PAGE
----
Thursday, July 02, 2015

Office rents reach all-time high as companies eye DFW

Office rents for Class A space in Dallas-Fort Worth rose 3.4 percent year-over-year reaching an all-time high of $27.12 per square foot in the second quarter, according to the latest Cushman & Wakefield research.
Overall, office rents across all classes in the region rose 4.4 percent to $22.13.
The rental rates in North Texas have grown as a result of companies continuing to look at the region as part of their site selection processes, Cribb Altman, senior director of brokerage at Cushman & Wakefield's Dallas office, told the Dallas Business Journal.  
"We expect demand for office space to remain strong through the end of the year," Altman said. "Summer is typically a slower period, but activity has still been very good.
"We are starting to see some of the vendors for these large corporate relocations coming into the DFW market needing space," he added.
The North Texas office market has been bolstered by decisions from Toyota and State Farm to open major headquarters and hubs. In the second quarter, the region also landed Kubota Tractor and Farmer Brothers Coffee.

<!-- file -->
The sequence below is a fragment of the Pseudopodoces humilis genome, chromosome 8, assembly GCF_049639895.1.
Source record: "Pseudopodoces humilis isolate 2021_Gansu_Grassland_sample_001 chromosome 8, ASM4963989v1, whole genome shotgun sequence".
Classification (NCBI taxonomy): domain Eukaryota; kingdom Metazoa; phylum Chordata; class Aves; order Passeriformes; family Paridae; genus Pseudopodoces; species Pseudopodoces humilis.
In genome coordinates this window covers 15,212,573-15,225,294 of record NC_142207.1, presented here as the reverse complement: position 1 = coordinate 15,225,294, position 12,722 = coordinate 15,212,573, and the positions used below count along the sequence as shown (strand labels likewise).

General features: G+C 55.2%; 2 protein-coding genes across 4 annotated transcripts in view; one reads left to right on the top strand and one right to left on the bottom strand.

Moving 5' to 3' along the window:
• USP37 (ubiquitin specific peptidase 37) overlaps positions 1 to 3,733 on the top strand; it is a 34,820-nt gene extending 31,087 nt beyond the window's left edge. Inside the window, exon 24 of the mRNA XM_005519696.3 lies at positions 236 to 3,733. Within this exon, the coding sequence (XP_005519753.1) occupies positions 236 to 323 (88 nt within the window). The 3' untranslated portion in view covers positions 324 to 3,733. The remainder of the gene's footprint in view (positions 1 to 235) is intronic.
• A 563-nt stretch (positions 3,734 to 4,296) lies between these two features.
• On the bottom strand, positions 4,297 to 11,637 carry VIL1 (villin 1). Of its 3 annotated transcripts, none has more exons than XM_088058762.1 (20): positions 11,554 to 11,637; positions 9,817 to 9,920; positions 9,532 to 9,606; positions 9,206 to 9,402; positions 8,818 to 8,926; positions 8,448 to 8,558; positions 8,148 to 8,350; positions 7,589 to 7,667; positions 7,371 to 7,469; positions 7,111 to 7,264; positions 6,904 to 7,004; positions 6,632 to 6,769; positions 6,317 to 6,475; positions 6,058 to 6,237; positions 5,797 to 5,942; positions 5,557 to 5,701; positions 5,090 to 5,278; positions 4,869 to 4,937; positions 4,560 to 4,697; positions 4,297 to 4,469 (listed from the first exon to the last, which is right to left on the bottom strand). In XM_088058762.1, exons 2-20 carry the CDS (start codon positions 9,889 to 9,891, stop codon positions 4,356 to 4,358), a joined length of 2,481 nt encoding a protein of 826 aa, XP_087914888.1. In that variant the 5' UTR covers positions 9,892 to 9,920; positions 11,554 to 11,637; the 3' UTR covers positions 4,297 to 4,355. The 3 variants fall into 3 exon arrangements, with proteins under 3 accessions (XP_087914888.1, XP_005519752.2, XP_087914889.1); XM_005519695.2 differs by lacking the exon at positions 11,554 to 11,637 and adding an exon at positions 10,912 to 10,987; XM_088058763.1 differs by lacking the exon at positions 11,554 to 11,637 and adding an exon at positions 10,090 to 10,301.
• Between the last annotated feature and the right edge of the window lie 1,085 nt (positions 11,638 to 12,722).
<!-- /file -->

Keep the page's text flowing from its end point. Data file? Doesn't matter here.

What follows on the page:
Other relocations are expected in the future, he said.
The leasing velocity also increased in the second quarter totaling 3.9 million square feet of office space, which is roughly the same as the second quarter of 2014. That absorption is 10 percent higher than the 10-year second quarter average of 3.6 million square feet of space.
The North Texas vacancy rate fell to 16.4 percent. Although, three submarkets in the region reported rises in vacancies caused by higher rents, which include Turtle Creek-Uptown and Preston Center.  

Even as vacancies increase, Altman said researchers don't expect rental rates to fall significantly because of the strong demand for space in those submarkets.  
Currently, there is 6.2 million square feet of office space is under construction, including 23 speculative office buildings totaling 3.5 million square feet of space and nine built-to-suit projects totaling 2.7 million square feet of space.
Researchers expected nearly 3.8 million square feet of construction to be delivered by the end of the year, but heavy rains and flooding during the second quarter has delayed work on some of those projects.  
Candice Carlisle/ Dallas Business Journal